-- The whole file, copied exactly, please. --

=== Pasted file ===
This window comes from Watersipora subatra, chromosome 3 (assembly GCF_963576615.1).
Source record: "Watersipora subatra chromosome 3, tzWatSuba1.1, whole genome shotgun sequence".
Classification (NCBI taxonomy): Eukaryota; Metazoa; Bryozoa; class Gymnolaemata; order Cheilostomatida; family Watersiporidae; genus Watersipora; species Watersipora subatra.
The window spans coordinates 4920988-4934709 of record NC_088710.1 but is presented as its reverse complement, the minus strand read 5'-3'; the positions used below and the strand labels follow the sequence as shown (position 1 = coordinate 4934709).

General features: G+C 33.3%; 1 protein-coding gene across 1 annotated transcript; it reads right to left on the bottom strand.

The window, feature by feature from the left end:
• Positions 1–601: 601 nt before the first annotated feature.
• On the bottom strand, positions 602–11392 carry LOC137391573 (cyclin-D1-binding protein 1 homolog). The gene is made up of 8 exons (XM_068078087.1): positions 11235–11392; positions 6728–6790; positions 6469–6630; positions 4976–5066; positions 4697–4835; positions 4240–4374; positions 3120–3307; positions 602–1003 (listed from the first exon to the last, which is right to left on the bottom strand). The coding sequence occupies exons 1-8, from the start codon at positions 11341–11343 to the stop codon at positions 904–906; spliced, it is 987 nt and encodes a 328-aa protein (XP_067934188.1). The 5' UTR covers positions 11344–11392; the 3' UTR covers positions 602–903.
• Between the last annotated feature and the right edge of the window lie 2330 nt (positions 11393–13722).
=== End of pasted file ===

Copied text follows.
This window comes from Watersipora subatra, chromosome 3 (assembly GCF_963576615.1).
Source record: "Watersipora subatra chromosome 3, tzWatSuba1.1, whole genome shotgun sequence".
Classification (NCBI taxonomy): Eukaryota; Metazoa; Bryozoa; class Gymnolaemata; order Cheilostomatida; family Watersiporidae; genus Watersipora; species Watersipora subatra.
The window spans coordinates 4920988-4934709 of record NC_088710.1 but is presented as its reverse complement, the minus strand read 5'-3'; the positions used below and the strand labels follow the sequence as shown (position 1 = coordinate 4934709).

General features: G+C 33.3%; 1 protein-coding gene across 1 annotated transcript; it reads right to left on the bottom strand.

The window, feature by feature from the left end:
• Positions 1–601: 601 nt before the first annotated feature.
• On the bottom strand, positions 602–11392 carry LOC137391573 (cyclin-D1-binding protein 1 homolog). The gene is made up of 8 exons (XM_068078087.1): positions 11235–11392; positions 6728–6790; positions 6469–6630; positions 4976–5066; positions 4697–4835; positions 4240–4374; positions 3120–3307; positions 602–1003 (listed from the first exon to the last, which is right to left on the bottom strand). The coding sequence occupies exons 1-8, from the start codon at positions 11341–11343 to the stop codon at positions 904–906; spliced, it is 987 nt and encodes a 328-aa protein (XP_067934188.1). The 5' UTR covers positions 11344–11392; the 3' UTR covers positions 602–903.
• Between the last annotated feature and the right edge of the window lie 2330 nt (positions 11393–13722).